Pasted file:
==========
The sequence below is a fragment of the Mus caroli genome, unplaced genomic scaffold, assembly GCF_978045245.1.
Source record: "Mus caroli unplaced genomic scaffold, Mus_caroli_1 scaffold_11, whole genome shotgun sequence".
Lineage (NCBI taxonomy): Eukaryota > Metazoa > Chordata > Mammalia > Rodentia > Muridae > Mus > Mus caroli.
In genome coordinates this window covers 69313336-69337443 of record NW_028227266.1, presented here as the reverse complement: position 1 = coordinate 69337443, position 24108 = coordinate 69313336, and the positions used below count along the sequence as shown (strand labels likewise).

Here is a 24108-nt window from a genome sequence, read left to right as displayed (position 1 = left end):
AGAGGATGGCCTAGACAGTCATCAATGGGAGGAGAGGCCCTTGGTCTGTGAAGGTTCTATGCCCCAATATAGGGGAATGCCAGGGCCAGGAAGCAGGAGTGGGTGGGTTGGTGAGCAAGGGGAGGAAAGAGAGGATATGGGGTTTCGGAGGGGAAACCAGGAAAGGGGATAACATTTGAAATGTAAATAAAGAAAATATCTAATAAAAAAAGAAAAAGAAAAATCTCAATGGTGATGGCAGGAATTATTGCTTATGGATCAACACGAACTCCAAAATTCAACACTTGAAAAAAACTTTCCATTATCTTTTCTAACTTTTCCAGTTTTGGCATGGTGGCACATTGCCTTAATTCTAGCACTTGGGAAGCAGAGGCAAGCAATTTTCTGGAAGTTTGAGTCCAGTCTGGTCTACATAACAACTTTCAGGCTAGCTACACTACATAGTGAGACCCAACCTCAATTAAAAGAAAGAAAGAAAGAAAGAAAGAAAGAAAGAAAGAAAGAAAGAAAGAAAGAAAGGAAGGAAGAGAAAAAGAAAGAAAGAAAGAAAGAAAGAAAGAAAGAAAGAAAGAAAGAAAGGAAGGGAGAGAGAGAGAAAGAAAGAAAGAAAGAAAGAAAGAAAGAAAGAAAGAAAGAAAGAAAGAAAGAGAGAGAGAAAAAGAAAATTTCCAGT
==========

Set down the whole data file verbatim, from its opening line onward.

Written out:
The sequence below is a fragment of the Mus caroli genome, unplaced genomic scaffold, assembly GCF_978045245.1.
Source record: "Mus caroli unplaced genomic scaffold, Mus_caroli_1 scaffold_11, whole genome shotgun sequence".
Lineage (NCBI taxonomy): Eukaryota > Metazoa > Chordata > Mammalia > Rodentia > Muridae > Mus > Mus caroli.
In genome coordinates this window covers 69313336-69337443 of record NW_028227266.1, presented here as the reverse complement: position 1 = coordinate 69337443, position 24108 = coordinate 69313336, and the positions used below count along the sequence as shown (strand labels likewise).

Here is a 24108-nt window from a genome sequence, read left to right as displayed (position 1 = left end):
AGAGGATGGCCTAGACAGTCATCAATGGGAGGAGAGGCCCTTGGTCTGTGAAGGTTCTATGCCCCAATATAGGGGAATGCCAGGGCCAGGAAGCAGGAGTGGGTGGGTTGGTGAGCAAGGGGAGGAAAGAGAGGATATGGGGTTTCGGAGGGGAAACCAGGAAAGGGGATAACATTTGAAATGTAAATAAAGAAAATATCTAATAAAAAAAGAAAAAGAAAAATCTCAATGGTGATGGCAGGAATTATTGCTTATGGATCAACACGAACTCCAAAATTCAACACTTGAAAAAAACTTTCCATTATCTTTTCTAACTTTTCCAGTTTTGGCATGGTGGCACATTGCCTTAATTCTAGCACTTGGGAAGCAGAGGCAAGCAATTTTCTGGAAGTTTGAGTCCAGTCTGGTCTACATAACAACTTTCAGGCTAGCTACACTACATAGTGAGACCCAACCTCAATTAAAAGAAAGAAAGAAAGAAAGAAAGAAAGAAAGAAAGAAAGAAAGAAAGAAAGAAAGGAAGGAAGAGAAAAAGAAAGAAAGAAAGAAAGAAAGAAAGAAAGAAAGAAAGAAAGAAAGGAAGGGAGAGAGAGAGAAAGAAAGAAAGAAAGAAAGAAAGAAAGAAAGAAAGAAAGAAAGAAAGAAAGAGAGAGAGAAAAAGAAAATTTCCAGT